The professor then starts to begin his lesson - he is waving his own stick as he then starts to call for one of students to see if they have done their homework - as they are singing a History session - singing it in swing. "Okay, Mr. Jones, you may recite your History for today". Mr. Jones the cat (sung by George MacFarland) then steps up as he goes into song: Oh, Columbus was the discoverer of America / And he sailed the seas in 1492. There is a rather amusing shot of some of the students pretending to be sailors rowing oars but a cat is on the lookout at sea but still "pecking".

The song then continues as he focus on a scene where there is a bully seated behind a student swinging to the sing. The song continues: But the good Queen Isabella / found a more attractive fella. After reciting that bit of history; the bully cat then starts to pick up a trash bin and stuffs it inside the student's head. He then sings the last part but it is Poley McClintock who sings the last part in a froggy voice - and Columbus wound up in the jugeroo. The voice is pretty funny from the way I hear it. The professor then starts to play percussion using a fountain pen and a ruler as drumsticks and he bangs on items that have silver substances on it like the lid of a trash bin, funnel, sieve, etc. After he bangs on the drums he comments - 'That's a killer, son. That's a killer'. He then moves to the next student to recite the History lesson. "Come now, Miss Kitty Bright, let's see if you did your homework right". The voice of the professor is pretty unknown but admittedly - I'm not very fond of the voice actor for the professor as it sounds very unprofessional and sometimes it's hard to even hear what is coming out from him. The dialect doesn't sound very much like voice acting other than someone in the recording booth mumbling.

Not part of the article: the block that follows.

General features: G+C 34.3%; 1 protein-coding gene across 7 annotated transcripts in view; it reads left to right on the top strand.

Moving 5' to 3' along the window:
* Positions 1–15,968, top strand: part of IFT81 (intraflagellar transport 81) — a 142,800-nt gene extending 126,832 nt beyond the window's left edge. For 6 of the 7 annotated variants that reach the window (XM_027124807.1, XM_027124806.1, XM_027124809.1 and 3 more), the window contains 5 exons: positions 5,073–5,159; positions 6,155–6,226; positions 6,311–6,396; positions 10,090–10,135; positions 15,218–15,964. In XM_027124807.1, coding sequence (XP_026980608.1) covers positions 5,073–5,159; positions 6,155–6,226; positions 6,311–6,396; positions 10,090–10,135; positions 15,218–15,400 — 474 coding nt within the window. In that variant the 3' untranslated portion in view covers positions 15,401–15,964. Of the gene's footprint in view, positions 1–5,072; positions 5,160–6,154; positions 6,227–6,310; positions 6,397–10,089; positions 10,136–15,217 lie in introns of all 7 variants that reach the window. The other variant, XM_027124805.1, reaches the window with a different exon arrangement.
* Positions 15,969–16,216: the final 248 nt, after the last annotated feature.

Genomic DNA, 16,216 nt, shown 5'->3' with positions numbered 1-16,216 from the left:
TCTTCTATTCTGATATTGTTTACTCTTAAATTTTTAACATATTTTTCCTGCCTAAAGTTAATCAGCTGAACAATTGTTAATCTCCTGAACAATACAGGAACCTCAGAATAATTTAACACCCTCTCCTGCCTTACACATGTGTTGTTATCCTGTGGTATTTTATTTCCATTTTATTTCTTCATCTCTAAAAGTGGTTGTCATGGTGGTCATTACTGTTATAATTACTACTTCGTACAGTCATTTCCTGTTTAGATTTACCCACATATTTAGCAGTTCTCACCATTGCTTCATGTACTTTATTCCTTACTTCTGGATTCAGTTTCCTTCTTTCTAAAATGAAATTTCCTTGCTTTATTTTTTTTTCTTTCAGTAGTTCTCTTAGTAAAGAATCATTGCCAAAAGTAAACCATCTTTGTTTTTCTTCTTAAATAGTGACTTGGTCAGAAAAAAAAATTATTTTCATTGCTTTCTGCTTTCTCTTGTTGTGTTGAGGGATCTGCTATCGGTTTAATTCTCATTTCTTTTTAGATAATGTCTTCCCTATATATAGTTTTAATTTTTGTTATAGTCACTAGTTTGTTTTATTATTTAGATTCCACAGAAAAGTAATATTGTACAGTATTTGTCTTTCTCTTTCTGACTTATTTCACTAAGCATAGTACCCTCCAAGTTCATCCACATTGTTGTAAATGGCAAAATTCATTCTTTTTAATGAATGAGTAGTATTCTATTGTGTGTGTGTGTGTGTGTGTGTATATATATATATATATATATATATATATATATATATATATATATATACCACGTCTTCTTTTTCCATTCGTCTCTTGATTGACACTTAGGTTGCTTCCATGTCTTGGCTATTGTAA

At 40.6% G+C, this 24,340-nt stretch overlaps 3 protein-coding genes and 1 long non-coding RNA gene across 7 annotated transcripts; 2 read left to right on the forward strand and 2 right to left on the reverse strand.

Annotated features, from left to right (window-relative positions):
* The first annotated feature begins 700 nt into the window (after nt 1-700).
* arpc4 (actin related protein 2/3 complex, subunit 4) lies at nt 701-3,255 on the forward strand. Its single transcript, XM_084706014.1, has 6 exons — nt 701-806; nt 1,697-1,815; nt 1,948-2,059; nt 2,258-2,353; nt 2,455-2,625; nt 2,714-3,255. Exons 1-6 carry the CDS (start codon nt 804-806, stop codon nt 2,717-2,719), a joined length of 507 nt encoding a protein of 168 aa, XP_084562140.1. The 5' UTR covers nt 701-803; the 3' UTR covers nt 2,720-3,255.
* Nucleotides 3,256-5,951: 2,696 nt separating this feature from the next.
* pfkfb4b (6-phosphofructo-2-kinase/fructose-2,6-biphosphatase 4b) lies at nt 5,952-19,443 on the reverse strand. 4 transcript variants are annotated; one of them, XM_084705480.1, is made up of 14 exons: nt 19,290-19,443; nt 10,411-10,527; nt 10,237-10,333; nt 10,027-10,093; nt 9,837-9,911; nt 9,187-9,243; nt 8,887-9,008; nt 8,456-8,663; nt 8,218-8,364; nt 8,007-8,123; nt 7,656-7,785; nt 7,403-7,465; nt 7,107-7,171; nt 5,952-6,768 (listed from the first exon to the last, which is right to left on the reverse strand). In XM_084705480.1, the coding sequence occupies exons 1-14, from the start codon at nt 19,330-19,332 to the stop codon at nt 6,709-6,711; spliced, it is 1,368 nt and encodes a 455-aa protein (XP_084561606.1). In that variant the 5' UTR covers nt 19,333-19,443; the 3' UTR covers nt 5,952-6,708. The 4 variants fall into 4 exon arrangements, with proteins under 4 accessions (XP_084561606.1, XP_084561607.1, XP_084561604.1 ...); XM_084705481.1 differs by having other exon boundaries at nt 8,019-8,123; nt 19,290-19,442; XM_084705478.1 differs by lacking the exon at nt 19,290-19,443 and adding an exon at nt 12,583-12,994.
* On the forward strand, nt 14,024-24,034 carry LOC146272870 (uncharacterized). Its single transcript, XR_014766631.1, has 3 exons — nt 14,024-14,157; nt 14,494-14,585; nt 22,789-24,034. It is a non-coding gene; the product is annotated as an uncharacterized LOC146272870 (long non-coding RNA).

The professor then starts to begin the beat in which he starts to play on the drums before Kitty Bright who looks like a typical college girl with a yellow jersey with the letter 'K' and also beanie hat. She then begins her History recital as she also dances: Oh Napoleon was the fighting-est man you ever saw / Everybody that he fought with he subdued. But the King-a and the Queen-a / Sent him off to St. Helena. Just because they didn't like his attitude.